In the instant case, because there was no written work order or other documentation, it is impossible to know when the nosing board of the stairs was altered and the original board removed and discarded. Consequently, it is not possible to determine with any certainty whether Defendant was on notice that it would be sued in connection with the condition of that feature of the ramp/stair structure. If the alteration occurred prior to May 2002, Defendant might well have been unaware of the potential importance of that piece of wood. The temporary structure on which Claimant fell contains both an inclined ramp and, at right angles to the ramp, a set of two stairs (shown most clearly in Queenan Affirmation, Exhibit H). The Notice of Intention mentioned only a ramp (“claimant was directed to the main building and was instructed to cross over a temporary ramp”), and the Claim, as discussed above, provided no specific information about the location or cause of Claimant’s accident. It does not appear that there was necessarily any focus on the stairs until May 2002, when Defendant produced copies of the photographs showing Claimant where she fell, on the walkway in front of the stairs (Queenan Affirmation, Exhibit G). It was more than a year later, at Claimant’s November 2003 deposition, before attention was directed to the nosing board of the top step (Queenan Affirmation, Exhibit A, pp 13-14). If the nosing board had been altered prior to May 2002, therefore, there can be no basis for concluding that Defendant took such action with any knowledge that litigation relating to it was pending or imminent.[7]

Although the board that was present on the structure on the day in question would be a critical piece of evidence in this case, its absence affects both parties’ ability to prove their case. Since Claimant bears the burden of proof, however, she is more prejudiced than Defendant. Still, the inevitable conclusion to be drawn from the fact that it is absent will, if the Court were to require that a negative inference be drawn, even that disparity. If one assumes that the nosing board was altered after the accident, thereby making the measurements taken by Claimant’s expert irrelevant to the action, the natural and logical conclusion is that it was repaired in the normal course of business because it was in some fashion defective or damaged. Accordingly, the Court concludes that there is no basis for the sanctions requested by Claimant – partial summary judgment in her favor or striking the answer – and grants the motion only to the extent that a negative inference may be drawn from the fact (if established) that the original nosing board is missing.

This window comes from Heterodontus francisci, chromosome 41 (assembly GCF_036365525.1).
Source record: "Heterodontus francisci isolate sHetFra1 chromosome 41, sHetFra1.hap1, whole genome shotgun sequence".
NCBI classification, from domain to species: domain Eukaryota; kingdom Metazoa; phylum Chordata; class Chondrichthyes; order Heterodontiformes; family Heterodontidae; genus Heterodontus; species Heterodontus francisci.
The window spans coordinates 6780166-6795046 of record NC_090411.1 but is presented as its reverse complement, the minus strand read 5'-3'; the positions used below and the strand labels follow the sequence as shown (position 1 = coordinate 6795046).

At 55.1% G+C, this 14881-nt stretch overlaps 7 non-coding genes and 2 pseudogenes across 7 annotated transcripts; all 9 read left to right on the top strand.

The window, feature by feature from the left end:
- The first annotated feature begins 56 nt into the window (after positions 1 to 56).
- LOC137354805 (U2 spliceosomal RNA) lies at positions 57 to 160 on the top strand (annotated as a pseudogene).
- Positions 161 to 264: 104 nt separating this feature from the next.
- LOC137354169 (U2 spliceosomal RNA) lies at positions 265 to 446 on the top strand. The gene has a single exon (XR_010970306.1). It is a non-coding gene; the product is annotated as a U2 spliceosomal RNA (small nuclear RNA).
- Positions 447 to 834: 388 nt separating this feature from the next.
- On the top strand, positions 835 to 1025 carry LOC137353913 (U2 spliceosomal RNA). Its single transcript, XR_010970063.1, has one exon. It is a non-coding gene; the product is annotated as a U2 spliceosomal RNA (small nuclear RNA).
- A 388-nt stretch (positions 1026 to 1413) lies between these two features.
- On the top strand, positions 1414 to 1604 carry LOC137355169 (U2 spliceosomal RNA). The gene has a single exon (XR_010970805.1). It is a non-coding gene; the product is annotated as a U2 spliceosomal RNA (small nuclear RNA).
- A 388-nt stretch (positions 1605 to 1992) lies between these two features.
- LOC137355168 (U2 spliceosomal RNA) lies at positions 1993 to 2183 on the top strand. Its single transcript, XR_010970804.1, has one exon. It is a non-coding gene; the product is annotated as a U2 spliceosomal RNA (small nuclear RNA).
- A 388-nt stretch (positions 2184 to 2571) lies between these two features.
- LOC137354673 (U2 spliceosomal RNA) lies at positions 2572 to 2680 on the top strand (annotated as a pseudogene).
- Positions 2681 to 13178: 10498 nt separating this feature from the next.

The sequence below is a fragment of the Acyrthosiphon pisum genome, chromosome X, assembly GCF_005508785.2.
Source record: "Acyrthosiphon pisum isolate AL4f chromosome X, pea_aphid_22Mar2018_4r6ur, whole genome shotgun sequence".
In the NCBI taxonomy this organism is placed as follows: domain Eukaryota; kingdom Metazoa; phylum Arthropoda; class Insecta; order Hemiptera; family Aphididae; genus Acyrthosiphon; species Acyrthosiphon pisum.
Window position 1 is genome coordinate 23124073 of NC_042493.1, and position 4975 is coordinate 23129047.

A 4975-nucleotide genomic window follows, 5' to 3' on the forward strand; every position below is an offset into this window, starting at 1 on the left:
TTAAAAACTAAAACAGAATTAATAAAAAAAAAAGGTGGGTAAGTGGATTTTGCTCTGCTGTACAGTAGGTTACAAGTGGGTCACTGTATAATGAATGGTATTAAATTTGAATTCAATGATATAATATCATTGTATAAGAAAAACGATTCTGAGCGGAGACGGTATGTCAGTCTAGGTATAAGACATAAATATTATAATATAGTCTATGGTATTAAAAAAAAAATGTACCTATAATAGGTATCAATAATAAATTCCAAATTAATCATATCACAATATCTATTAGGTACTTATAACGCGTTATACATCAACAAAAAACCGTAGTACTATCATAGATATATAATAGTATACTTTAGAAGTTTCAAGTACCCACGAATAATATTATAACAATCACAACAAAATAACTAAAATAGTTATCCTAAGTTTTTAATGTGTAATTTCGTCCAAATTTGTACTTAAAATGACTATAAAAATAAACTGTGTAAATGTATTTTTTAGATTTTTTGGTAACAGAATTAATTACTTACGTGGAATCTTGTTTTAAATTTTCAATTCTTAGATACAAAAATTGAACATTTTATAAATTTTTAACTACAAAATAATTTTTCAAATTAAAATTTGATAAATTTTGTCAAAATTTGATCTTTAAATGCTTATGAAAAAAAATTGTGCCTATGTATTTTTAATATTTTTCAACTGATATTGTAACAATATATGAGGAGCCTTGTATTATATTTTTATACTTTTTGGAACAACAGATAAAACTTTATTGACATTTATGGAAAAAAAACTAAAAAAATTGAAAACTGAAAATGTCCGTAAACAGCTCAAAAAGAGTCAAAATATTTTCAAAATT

Claimant’s motion is denied except to the extent set forth above, and Defendant’s cross motion is denied.

April 12, 2006
Albany, New York

Judge of the Court of Claims

[1]. At the time the Notice of Intention was served, Claimant was represented by a different law firm.
[2]. In all likelihood, the State would have to collect every document relating to events that occurred at Greene Correctional Facility, at any location within that facility, at any time on the date in question to see if Claimant’s name appeared anywhere or if there were any references to a slip and fall accident involving a woman.
[3]. Counsel for Defendant argues that the Notice of Intention was deficient because it did not provide an adequate description of the site of the accident (King Affirmation, ¶ 47). The Court disagrees. The actual location of the action was described on the Unusual Incident Report (Queenan Affirmation, Exhibit C) as the “visit process area outdoor stairs located between the visit process area and administration building.” The Notice of Intention infers that the fall occurred on a temporary ramp between the “wood building where she was scanned and searched” and “the main building” where “she was to visit with an inmate.” In the Court’s view, anyone familiar with Greene Correctional Facility, including anyone charged with investigating the incident, would be able to identify the “the wood building where she was searched and scanned” as the “the visit processing center” and the “main building” as the “administration building.”

[4]. Subdivision 1 of this statute provides, in relevant part, as follows: “Wherever a notice of intention to file a claim is served, the defendant shall have the right to demand an examination of the claimant relative to the occurrence and extent of the injuries or damages for which claim is made, which examination shall be upon oral questions unless the parties otherwise stipulate and may include a physical examination of the claimant by a duly qualified physician.” The statute further provides, in subdivision 5, that “no claim shall be commenced against the defendant against which the notice of intention to file a claim is made unless the claimant has duly complied with such demand for examination” (see First Church in Albany of the Reformed Church in America v State of New York, 192 Misc 2d 66 [Ct Cl 2002]).
[5]. Claimant’s counsel states that “upon information and belief” these photographs were taken more than one year after Claimant’s fall (Queenan Affirmation, p 5 n 1).

[6]. If the instant claim were to be decided by a jury, the negative inference instruction would be that the jury could infer that the evidence if produced “would not have supported Defendant” and/or “would not contradict the evidence offered by Claimant” (based on NY PJI 1:77).
[7]. The fact that Defendant could have learned at a much earlier date that the stairs were involved in the accident by investigating its own records is not determinative. Although the law requires that the State be given the opportunity to conduct a prompt investigation of events that are or may become the subject of lawsuits, it does not place an affirmative duty on Defendant to conduct such investigation. Consequently, Defendant cannot be charged with knowledge that it could have discovered as soon as it learned of the lawsuit, in the absence of evidence or some reason to believe that it did, in fact, acquire such knowledge.